However, NHS leaders dismissed the claims as scaremongering. They acknowledged three years ago that a lack of qualified GPs was a key problem for the health system, promising to recruit 5,000 more by 2020. GP numbers have since fallen by more than 1,000, accelerating

the closure of surgeries. (Here there is a map of England with colour coded areas of shortage)

Last year 458,000 patients in England had to find a new practice because their existing surgery shut, up from 38,000 in 2013. The college has found that 762 UK practices are relying on an ageing workforce, with three quarters of doctors aged over 55. The 625 practices in England alone care for 2.5 million people, with a further 71 surgeries in Scotland, 37 in Wales and 29 in Northern Ireland at risk.

“These new figures paint an extremely bleak picture of the scale of the GP workforce crisis,” Helen Stokes-Lampard, chairwoman of the college, said. “If these GPs do leave and these practices do close, it will have a catastrophic impact on our profession and the patient care we are able to provide.”

GPs can start to claim their pension at 55 and the average age at which they retire has fallen to 58, down two years since 2011. Simon Stevens, head of NHS England, has previously blamed rules that cap tax-free pension pots at £1 million for encouraging GPs to retire early.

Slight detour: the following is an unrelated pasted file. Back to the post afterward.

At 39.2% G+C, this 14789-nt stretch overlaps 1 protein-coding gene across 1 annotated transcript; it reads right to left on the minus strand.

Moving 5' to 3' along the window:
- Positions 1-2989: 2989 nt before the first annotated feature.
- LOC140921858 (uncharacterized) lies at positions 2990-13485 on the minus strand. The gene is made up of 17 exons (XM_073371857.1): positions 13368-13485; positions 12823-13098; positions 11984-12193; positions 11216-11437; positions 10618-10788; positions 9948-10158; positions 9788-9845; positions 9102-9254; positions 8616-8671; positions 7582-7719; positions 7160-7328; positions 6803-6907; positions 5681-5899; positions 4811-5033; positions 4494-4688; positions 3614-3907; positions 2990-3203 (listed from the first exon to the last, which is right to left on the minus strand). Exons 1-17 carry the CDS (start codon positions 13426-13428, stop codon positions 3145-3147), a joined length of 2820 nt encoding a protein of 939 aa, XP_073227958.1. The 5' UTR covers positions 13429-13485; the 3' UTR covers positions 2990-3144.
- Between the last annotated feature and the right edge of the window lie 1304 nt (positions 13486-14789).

In Southend, more than a third of surgeries are at risk of closure from an ageing workforce, covering 39,000 people, more than a fifth of the population, the college estimates. In Sandwell and west Birmingham, 85,105 patients, or one in seven, could lose their doctor because a quarter of surgeries are at risk of closure. Only a quarter of England has no surgeries at risk.

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This entry was posted in A Personal View, Rationing, Retired, Stories in the Media on by .

About Roger Burns - retired GP

I am a retired GP and medical educator. I have supported patient participation throughout my career, and my practice, St Thomas; Surgery, has had a longstanding and active Patient Participation Group (PPG). I support the idea of Community Health Councils, although I feel they should be funded at arms length from government. I have taught GP trainees for 30 years, and been a Programme Director for GP training in Pembrokeshire 20 years. I served on the Pembrokeshire LHG and LHB for a total of 10 years. I completed an MBA in 1996, and I along with most others, never had an exit interview from any job in the NHS! I completed an MBA in 1996, and was a runner up for the Adam Smith prize for economy and efficiency in government in that year. This was owing to a suggestion (St Thomas' Mutual) that practices had incentives for saving by being allowed to buy rationed out services in the following year.